The Atlantean language for Disney’s Atlantis was written by the same guy who created the Klingon language, Marc Okrand.

    Chris Sanders’ animation/art style is REALLY obvious in the character design of his other movie, HOW TO TRAIN YOUR DRAGON, as Toothless the NightFury looks like Stitch.

    The appearance Johnny Depp did at the hospital wasn’t specifically for the “Make A Wish” foundation, but a kid in the hospital sent a letter to Johnny, and since he was in London filming the fourth movie, he stopped by and surprised the kids.

    The Sky High soundtrack is amazing, and every track is a cover of an 80s song. Also, one of my favorite superhero movies.

    Carrie, how could you HATE Tron: Legacy? It was awesome…and so pretty! I also don’t understand how Luke & Kyle can not follow what’s going on in those flicks…pretty straight forward if you ask me.

    I also love Tangled, but I agree with Kyle that the ad campaign soured me on seeing the movie until it hit cable/netflix. I thought the original trailer/commericals for it looked horrible.

    Twice in your accounting of Once Upon A Time, Luke accidentally referred to Rumplestiltskin as Rapunzel instead, and no one noticed or corrected him. I’m sure Kyle was confused when Luke said Rapunzel was the beast. As far as OUAT goes though, I can’t watch it anymore. I was on board for the first season, but the writing just gradually got dumber and dumber. I hate when they make normally intelligent characters do idiotic things that demean the established intelligence of said character. That show does that EVERY WEEK.

    Was that William Shatner singing “To Infinity and Beyond”?

    My wife and I went to Disneyworld for our honeymoon. It was awesome…except for the Tower of Terror. I have a fear of heights, but my wife was pestering me to go on the ride, insisting it would be fun and i would be alright. I sadly don’t remember much of it, as I spent I entire ride freaked out and crying, fearing for my life. I had a very real panic attack on the “ride” and it was one of the worst feelings of my life. Needless to say, my wife won’t make me ride it again.

    Luke, heads up…Toy Story Mania is available on the Wii, and is coming this holiday to Kinect for Xbox 360.

    I thought they closed Mr Toad’s Wild Ride a few years ago…I remember people talking about it because of the line in MALLRATS (“When are men going to learn that women want ROMANCE, not Mr. Toad’s Wild Ride…”
    “Be fair. EVERYONE wants Mr. Toad’s Wild Ride.”).

    All in all, gents (and lady), twas a fun episode…

  4. Also, you forgot one of my favorite childhood Disney flicks…The Black Cauldron! I know there’s some sort of stigma attached to that movie (mainly as it is grossly different than the book) but I loved that movie as a child.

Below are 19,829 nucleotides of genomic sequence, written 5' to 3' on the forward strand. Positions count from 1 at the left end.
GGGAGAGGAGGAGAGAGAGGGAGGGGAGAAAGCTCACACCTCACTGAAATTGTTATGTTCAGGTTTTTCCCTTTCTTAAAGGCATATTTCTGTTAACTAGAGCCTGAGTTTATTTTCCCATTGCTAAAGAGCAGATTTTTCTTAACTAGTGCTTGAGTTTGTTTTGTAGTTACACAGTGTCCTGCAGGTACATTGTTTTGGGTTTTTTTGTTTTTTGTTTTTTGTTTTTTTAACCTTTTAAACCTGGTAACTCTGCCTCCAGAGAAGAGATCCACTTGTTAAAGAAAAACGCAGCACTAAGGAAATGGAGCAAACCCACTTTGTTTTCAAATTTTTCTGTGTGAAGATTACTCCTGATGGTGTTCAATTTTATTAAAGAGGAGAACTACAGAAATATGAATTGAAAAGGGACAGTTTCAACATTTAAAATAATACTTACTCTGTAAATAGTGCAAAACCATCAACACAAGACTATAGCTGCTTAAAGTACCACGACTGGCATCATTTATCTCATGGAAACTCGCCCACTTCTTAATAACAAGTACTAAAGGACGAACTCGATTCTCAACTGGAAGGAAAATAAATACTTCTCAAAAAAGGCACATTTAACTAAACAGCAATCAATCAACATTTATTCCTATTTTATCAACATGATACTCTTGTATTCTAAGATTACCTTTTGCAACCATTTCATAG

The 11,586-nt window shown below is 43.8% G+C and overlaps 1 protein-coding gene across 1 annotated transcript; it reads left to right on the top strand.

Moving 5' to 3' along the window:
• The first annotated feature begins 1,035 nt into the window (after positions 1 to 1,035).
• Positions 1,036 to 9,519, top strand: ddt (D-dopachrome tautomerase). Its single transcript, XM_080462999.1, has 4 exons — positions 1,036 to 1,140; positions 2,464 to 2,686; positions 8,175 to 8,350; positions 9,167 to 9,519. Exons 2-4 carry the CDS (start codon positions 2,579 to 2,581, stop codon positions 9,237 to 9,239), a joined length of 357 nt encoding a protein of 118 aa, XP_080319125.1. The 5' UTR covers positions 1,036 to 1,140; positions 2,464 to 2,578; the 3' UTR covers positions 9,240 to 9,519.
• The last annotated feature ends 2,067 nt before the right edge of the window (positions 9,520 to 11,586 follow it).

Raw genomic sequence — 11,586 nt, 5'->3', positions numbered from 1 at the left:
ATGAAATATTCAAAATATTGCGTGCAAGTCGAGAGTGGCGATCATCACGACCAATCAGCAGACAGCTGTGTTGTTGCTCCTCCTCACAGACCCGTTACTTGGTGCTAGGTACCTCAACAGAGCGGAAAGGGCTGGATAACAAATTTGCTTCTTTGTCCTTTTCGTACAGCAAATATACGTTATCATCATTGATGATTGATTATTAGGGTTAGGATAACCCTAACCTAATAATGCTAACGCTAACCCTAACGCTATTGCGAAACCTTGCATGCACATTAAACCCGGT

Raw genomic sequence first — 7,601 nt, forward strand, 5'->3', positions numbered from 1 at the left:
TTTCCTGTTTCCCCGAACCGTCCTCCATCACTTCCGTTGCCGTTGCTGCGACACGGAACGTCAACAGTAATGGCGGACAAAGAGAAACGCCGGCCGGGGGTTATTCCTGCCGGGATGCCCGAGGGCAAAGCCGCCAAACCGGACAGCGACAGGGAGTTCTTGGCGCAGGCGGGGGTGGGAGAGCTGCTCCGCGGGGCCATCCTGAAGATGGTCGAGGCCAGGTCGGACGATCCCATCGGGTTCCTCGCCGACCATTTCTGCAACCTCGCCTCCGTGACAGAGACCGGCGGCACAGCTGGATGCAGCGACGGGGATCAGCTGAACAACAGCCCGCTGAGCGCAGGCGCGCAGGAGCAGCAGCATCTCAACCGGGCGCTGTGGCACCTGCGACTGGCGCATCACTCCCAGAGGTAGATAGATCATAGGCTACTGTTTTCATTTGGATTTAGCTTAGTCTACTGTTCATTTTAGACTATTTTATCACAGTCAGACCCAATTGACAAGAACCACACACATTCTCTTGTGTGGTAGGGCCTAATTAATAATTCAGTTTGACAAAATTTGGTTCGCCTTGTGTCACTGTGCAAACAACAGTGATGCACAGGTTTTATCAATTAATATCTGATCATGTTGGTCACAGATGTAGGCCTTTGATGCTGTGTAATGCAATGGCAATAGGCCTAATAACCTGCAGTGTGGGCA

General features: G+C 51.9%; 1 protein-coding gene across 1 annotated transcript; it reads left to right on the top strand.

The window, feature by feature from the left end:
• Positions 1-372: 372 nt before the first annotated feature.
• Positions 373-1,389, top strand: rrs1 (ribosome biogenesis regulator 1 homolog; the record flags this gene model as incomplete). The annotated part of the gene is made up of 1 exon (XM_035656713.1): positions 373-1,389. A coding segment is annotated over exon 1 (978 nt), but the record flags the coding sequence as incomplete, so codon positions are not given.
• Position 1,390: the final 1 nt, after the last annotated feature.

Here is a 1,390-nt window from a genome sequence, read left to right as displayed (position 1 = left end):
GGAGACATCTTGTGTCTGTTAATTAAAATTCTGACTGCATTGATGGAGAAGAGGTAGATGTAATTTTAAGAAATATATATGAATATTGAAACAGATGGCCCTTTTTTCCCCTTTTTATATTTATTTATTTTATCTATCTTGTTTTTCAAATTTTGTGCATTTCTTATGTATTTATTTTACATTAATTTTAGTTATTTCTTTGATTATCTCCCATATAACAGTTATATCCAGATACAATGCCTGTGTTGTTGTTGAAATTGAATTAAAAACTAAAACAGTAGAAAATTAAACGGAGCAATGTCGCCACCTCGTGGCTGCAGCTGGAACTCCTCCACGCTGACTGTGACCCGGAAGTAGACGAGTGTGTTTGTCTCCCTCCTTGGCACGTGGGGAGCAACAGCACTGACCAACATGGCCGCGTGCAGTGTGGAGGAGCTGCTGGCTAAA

5. Not only is Frankenweenie the first movie directed by Tim Burton since 2003′s Big Fish that didn’t have Johnny Depp, it’s the first since 1999′s Sleepy Hollow without Helena Bonham Carter. Each of those movies also had the other actor.

  6. I am finally getting to the last hour of the podcast where you talk about the Disney parks. The last time I was at Disney World, the Epcot center was still being built and was 6-9 months away from opening. So I am interested in seeing what has been changed in Pirates of the Caribbean and Haunted Mansion (which you discussed), as well as what has since been added to the park.

  7. Finally took a deep breath and started the episode. Too impatient to make a giant post like Ian, so here’s my first bit. “Midnight Madness” didn’t feature Michael Richards. It did, however, feature Paul “Pee-Wee Herman” Reubens (and Michael J. Fox, as mentioned).

  8. Add me to the list of six or so people that listened to the whole thing. My only comment is that Michael Richards was not in “Midnight Madness.” Although Paul “Pee-Wee Herman” Reubens (and, as mentioned, Michael “no J. yet” Fox) was.

  9. Like other commenters, it took me a few weeks to listen to the whole Disney Special, but WHAT a listen! It rekindled my dormant Disney fandom, at least to the point of re-watching or listening to every bit of Disney media I currently own, including my first edition of the Aladdin soundtrack which contains the original lyrics for “Arabian Nights” (“where they cut off your ear if they don’t like your face”).

    You touched on the Disney vinyl albums, and I have to admit, I had my own copy of “Micky Mouse Disco” back in the day–and downloaded the iTunes version the instant I knew it existed. Some of the other Disney releases I recall were the “Dickens’ Christmas Carol” album, which was later adapted into “Mickey’s Christmas Carol” (though on the album, Merlin from “The Sword in the Stone” was the Ghost of Christmas Past, and the Evil Witch from “Snow White” was Christmas Future), and the “Disney Children’s Favorite Songs” volumes with lead vocals by Larry Groce of “Junk Food Junkie” fame.